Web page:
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Speleology in Kazakhstan

Shakalov on 04 Jul, 2018
Hello everyone!   I pleased to invite you to the official site of Central Asian Karstic-Speleological commission ("Kaspeko")   There, we regularly publish reports about our expeditions, articles and reports on speleotopics, lecture course for instructors, photos etc. ...

New publications on hypogene speleogenesis

Klimchouk on 26 Mar, 2012
Dear Colleagues, This is to draw your attention to several recent publications added to KarstBase, relevant to hypogenic karst/speleogenesis: Corrosion of limestone tablets in sulfidic ground-water: measurements and speleogenetic implications Galdenzi,

The deepest terrestrial animal

Klimchouk on 23 Feb, 2012
A recent publication of Spanish researchers describes the biology of Krubera Cave, including the deepest terrestrial animal ever found: Jordana, Rafael; Baquero, Enrique; Reboleira, Sofía and Sendra, Alberto. ...

Caves - landscapes without light

akop on 05 Feb, 2012
Exhibition dedicated to caves is taking place in the Vienna Natural History Museum   The exhibition at the Natural History Museum presents the surprising variety of caves and cave formations such as stalactites and various crystals. ...

Did you know?

That alternative is adjective used to designate an intake or resurgence operating only during rainy seasons; in some areas reversible; equivalent to intermittent. also used as a noun [10].?

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KarstBase a bibliography database in karst and cave science.

Featured articles from Cave & Karst Science Journals
Chemistry and Karst, White, William B.
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Featured articles from other Geoscience Journals
Karst environment, Culver D.C.
Mushroom Speleothems: Stromatolites That Formed in the Absence of Phototrophs, Bontognali, Tomaso R.R.; D’Angeli Ilenia M.; Tisato, Nicola; Vasconcelos, Crisogono; Bernasconi, Stefano M.; Gonzales, Esteban R. G.; De Waele, Jo
Calculating flux to predict future cave radon concentrations, Rowberry, Matt; Marti, Xavi; Frontera, Carlos; Van De Wiel, Marco; Briestensky, Milos
Microbial mediation of complex subterranean mineral structures, Tirato, Nicola; Torriano, Stefano F.F;, Monteux, Sylvain; Sauro, Francesco; De Waele, Jo; Lavagna, Maria Luisa; D’Angeli, Ilenia Maria; Chailloux, Daniel; Renda, Michel; Eglinton, Timothy I.; Bontognali, Tomaso Renzo Rezio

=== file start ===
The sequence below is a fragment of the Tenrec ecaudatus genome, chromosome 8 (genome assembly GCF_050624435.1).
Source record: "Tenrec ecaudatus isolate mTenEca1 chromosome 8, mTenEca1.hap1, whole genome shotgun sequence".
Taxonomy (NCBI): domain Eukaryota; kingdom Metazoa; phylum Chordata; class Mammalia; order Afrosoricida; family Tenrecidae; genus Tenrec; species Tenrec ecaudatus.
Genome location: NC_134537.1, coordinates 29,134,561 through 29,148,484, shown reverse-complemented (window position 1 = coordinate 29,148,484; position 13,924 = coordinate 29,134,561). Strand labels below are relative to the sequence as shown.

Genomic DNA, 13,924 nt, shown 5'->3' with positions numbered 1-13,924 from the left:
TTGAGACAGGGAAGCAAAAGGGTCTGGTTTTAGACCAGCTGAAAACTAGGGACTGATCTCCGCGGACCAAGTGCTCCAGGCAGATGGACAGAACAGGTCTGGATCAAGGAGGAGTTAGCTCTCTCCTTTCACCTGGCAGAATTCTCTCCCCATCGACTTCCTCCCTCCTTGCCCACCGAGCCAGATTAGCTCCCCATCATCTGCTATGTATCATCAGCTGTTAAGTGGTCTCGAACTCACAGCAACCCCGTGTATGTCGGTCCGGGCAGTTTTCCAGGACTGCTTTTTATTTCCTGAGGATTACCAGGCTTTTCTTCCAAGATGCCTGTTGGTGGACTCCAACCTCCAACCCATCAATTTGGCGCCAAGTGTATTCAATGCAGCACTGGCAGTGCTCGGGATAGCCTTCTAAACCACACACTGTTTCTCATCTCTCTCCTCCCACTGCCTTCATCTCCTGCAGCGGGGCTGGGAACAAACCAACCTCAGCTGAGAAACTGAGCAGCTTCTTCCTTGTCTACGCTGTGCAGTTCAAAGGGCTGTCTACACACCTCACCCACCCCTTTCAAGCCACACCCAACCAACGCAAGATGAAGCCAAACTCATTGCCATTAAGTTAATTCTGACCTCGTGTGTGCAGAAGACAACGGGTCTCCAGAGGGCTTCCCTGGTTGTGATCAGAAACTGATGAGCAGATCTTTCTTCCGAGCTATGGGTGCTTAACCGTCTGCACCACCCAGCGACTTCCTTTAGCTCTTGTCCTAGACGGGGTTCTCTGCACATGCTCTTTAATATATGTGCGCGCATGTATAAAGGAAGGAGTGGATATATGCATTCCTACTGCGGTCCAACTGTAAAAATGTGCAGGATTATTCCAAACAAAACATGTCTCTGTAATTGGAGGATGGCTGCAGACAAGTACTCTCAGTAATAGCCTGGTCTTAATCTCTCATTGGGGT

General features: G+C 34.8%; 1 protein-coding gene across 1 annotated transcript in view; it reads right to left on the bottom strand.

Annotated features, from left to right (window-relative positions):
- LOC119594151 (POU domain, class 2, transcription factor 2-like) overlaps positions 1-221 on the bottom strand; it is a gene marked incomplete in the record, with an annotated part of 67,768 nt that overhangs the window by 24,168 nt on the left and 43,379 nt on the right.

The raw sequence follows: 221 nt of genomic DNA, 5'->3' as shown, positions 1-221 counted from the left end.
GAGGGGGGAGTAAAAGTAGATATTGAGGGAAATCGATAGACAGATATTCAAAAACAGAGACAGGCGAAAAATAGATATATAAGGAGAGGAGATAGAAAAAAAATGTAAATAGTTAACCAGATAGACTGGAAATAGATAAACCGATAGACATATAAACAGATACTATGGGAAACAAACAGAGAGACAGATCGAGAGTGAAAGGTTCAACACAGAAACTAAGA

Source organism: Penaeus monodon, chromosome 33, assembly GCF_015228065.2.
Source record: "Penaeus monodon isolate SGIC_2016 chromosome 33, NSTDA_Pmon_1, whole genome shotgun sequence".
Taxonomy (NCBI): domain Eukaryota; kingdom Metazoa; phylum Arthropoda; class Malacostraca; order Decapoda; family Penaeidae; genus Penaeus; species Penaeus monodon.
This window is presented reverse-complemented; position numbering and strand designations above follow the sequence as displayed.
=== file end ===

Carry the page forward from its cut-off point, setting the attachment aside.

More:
Evidence of a plate-wide tectonic pressure pulse provided by extensometric monitoring in the Balkan Mountains (Bulgaria), Briestensky, Milos; Rowberry, Matt; Stemberk, Josef; Stefanov, Petar; Vozar, Jozef; Sebela, Stanka; Petro, Lubomir; Bella, Pavel; Gaal, Ludovit; Ormukov, Cholponbek;
See all featured articles from other geoscience journals

Journal of Sedimentary Research, 2004, Vol 74, Issue 2, p. 298-310
The Great Barrier Reef: The Chronological Record from a New Borehole
Abstract:
A new borehole, 210 mbsf (meters below sea floor) deep, drilled in Ribbon Reef 5 on the Great Barrier Reef off Cooktown, NE Australia, reveals a shallowing-upwards succession, the younger part of which is punctuated by a series of erosion surfaces. Nine depositional units have been defined by lithological changes and are numbered sequentially from the base of the hole upwards. Aminostratigraphy, magnetostratigraphy, radiocarbon dating, uranium series dating, and modeling together with strontium ratios have been applied in an attempt to establish a chronology of accumulation. Carbonate deposition began about 770 ka ago in a relatively deep-water slope environment and is represented by a series of debris flows. Lithoclasts within these rocks, indicate that older limestones already existed in the area. Subsequent accretion involved the downslope accumulation of grainstones and wackestones, sometimes cross-laminated, characterized by intervals with abundant rhodoliths and scattered, probably reworked, corals. Four units at the base of the hole reflect deposition that probably began during isotope stage 16 and continued through stage 15 from about 770 to about 564 ka. Unit 5 probably extended to stage 11 (about 400 ka), and unit 6 to stage 9 ([~] 330 ka). Typical reefal associations of corals and calcareous algae were established in this area only above depths of about 100 m in the borehole, units 5-4. The succession is apparently unbroken to an erosion surface at 36 mbsf indicating subaerial emergence. The lack of evidence of emergence below this surface reflects progressive accretion or progradation or both. Two younger erosion surfaces define further periods of lowered sea level. Unit 7 is attributed to deposition during isotope stage 7, but erosion during stage 8 resulted in the preservation of only 8 m of unit 7 limestones. Unit 8 is correlated with stage 5 ([~]125 ka), and unit 9 is interpreted as Holocene (post 7,700 ka). The limited thicknesses of units 7, 8, and 9 are considered to reflect erosion. The progressive shallowing brought the depositional surface within the zone exposed during lowstands, and there is no sedimentological evidence that aggradation was restricted by a lack of accommodation